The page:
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Blues Frankenstein: The NSW stars who make monster of a player

Imagine if you could cherry-pick the best attributes from 40 years of State of Origin to fuse together the ultimate Blues player, Frankenstein-style.

Fans have their chance to come up with the Ultimate Origin Player using the best aspects of players from each state by clicking here. will announce the fan-voted Origin Frankenstein, fittingly, on Friday the 13th of November. and Stats Perform have been cooking up the data in their lab to see what the stats say should be the Ultimate Blues Origin Player. The Maroons Frankenstein has also risen from the slab in the lab.

Enter to win a Hisense Bar Fridge after creating your Origin Frankenstein

Using information from four decades of interstate rivalry, has built a rugby league monster from parts of nine NSW legends.

Here's how it was assembled and who made the cut to form this all-round monster of a player that would give any Maroons opponent nightmares.

Blues Frankenstein

Right foot: Ricky Stuart

Notables: Andrew Johns, Peter Sterling, Brett Kimmorley

The current Raiders head coach was also one of Origin's best halfbacks and his rocket-powered right boot launched the Steeden further than anyone else in NSW history. Yes, he did so with the aid of a couple of "kicking duels" but Sticky finished up with 8,741 kick metres in his 14 games at a remarkable 624 metres gained per match – far more per game than any other Blue.

Ricky Stuart launches a kick in 1993.
Ricky Stuart launches a kick in 1993. ©NRL Photos

Joey finished with almost as many metres (8625) but from nine more games, gaining 375 per match. From there it's a fair drop to the likes of Peter Sterling (4448 at 342), Brett Kimmorley (3384 at 338), Chris Mortimer (2866 at 318) and Mitchell Pearce (5732 at 302).

Left foot: James Maloney

Notables: Ryan Girdler, Craig Fitzgibbon, Andrew Johns, Rod Wishart, Mick O'Connor

Most of our best goal kicking options were right footers but luckily our theoretical Frankenstein can put its goal-kicking ability in either leg.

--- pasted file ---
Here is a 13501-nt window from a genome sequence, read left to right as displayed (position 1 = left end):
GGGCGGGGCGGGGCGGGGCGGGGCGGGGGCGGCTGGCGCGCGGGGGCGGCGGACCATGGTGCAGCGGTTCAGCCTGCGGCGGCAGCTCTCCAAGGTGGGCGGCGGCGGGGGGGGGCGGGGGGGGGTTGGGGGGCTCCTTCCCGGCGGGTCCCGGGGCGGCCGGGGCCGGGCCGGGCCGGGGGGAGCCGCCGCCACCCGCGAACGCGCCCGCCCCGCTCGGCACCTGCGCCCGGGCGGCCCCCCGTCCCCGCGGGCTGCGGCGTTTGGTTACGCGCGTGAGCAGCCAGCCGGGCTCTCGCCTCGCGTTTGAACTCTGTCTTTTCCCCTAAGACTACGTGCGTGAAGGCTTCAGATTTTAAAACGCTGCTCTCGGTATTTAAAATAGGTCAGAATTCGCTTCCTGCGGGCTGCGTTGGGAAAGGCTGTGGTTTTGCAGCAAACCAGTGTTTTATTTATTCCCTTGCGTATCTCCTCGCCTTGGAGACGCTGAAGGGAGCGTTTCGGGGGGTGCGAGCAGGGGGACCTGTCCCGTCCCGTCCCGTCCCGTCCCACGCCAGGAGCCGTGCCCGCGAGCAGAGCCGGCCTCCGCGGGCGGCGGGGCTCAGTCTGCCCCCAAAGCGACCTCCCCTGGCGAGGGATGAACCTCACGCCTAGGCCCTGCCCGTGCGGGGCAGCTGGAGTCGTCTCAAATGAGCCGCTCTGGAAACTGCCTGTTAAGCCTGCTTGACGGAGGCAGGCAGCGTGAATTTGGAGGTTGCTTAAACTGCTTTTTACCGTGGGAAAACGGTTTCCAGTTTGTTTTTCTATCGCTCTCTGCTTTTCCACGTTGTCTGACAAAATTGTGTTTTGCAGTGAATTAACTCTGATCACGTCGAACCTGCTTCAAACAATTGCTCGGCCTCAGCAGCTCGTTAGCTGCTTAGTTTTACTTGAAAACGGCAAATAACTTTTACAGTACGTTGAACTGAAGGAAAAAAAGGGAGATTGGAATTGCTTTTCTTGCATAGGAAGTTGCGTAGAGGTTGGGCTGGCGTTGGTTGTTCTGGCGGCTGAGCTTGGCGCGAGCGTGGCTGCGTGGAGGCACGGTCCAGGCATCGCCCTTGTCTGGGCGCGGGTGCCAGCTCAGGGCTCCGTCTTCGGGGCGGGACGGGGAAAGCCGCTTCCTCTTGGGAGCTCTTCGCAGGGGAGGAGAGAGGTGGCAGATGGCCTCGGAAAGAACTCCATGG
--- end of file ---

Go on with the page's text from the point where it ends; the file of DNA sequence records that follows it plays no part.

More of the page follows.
It may surprise many to learn Maloney finished his Origin career as the Blues' most reliable kicker ahead of the likes of Andrew Johns, Ryan Girdler and Michael O'Connor.

Maloney's 31 goals (in 10 games) are the third-most for the Blues but he kicked them at 81.6%. O'Connor still holds the records for most goals with 42, and booted one of the most memorable in Origin history, from the sideline in driving rain, to square the 1991 Origin series.

However his career success rate of just 60%, and that of Andrew Johns (37 goals at 65%) both trail Maloney's comfortably.

James Maloney takes a kick at goal for the Blues.
James Maloney takes a kick at goal for the Blues. ©Keegan Carroll/NRL Photos

Left leg (line breaks): Michael O'Connor

Notables: Andrew Ettingshausen, Jarryd Hayne, Brett Kenny, Garry Jack

When he wasn't nailing sideline conversions to win games, dual international Mick O'Connor was busy being the most dangerous running centre in NSW Origin history with a stunning 22 line breaks in 19 matches.

Current Blues fullback James Tedesco (11 breaks in 10 games) is the only other Blue to so far maintain a rate over one per game for NSW, with attacking maestros Andrew Ettingshausen (19 in 27 games), Jarryd Hayne (17 in 23) and Brett Kenny (14 in 17) trailing O'Connor's efforts out wide where he didn't miss a game from his 1985 debut to his 1991 swansong.

Michael O'Connor tries to fend off Willie Carne in 1991.
Michael O'Connor tries to fend off Willie Carne in 1991. ©NRL Photos

Right leg (run metres): Paul Gallen

Notables: Paul Harragon, Glenn Lazarus, Brad Clyde

Love him or hate him, there's no denying the 'G-Train' loved churning through the metres like no-one's business.

Gallen's Origin career may have been short on series wins in the face of the most dominant squad ever assembled but the Cronulla stalwart never stopped trying, racking up 414 carries in his 24 games – almost 100 more than the next best for NSW, Paul Harragon with 331.

Former NSW skipper Paul Gallen.
Former NSW skipper Paul Gallen. ©NRL Photos

Gallen's 3457 metres at 144 per game  has been pipped at the post for most total metres in Blues history by former Parramatta star Jarryd Hayne (3482 in 23 games at 151) but backs haven't been considered here due to the extra space they have to work in, with middle forwards rarely getting more than a couple of metres before hitting contact.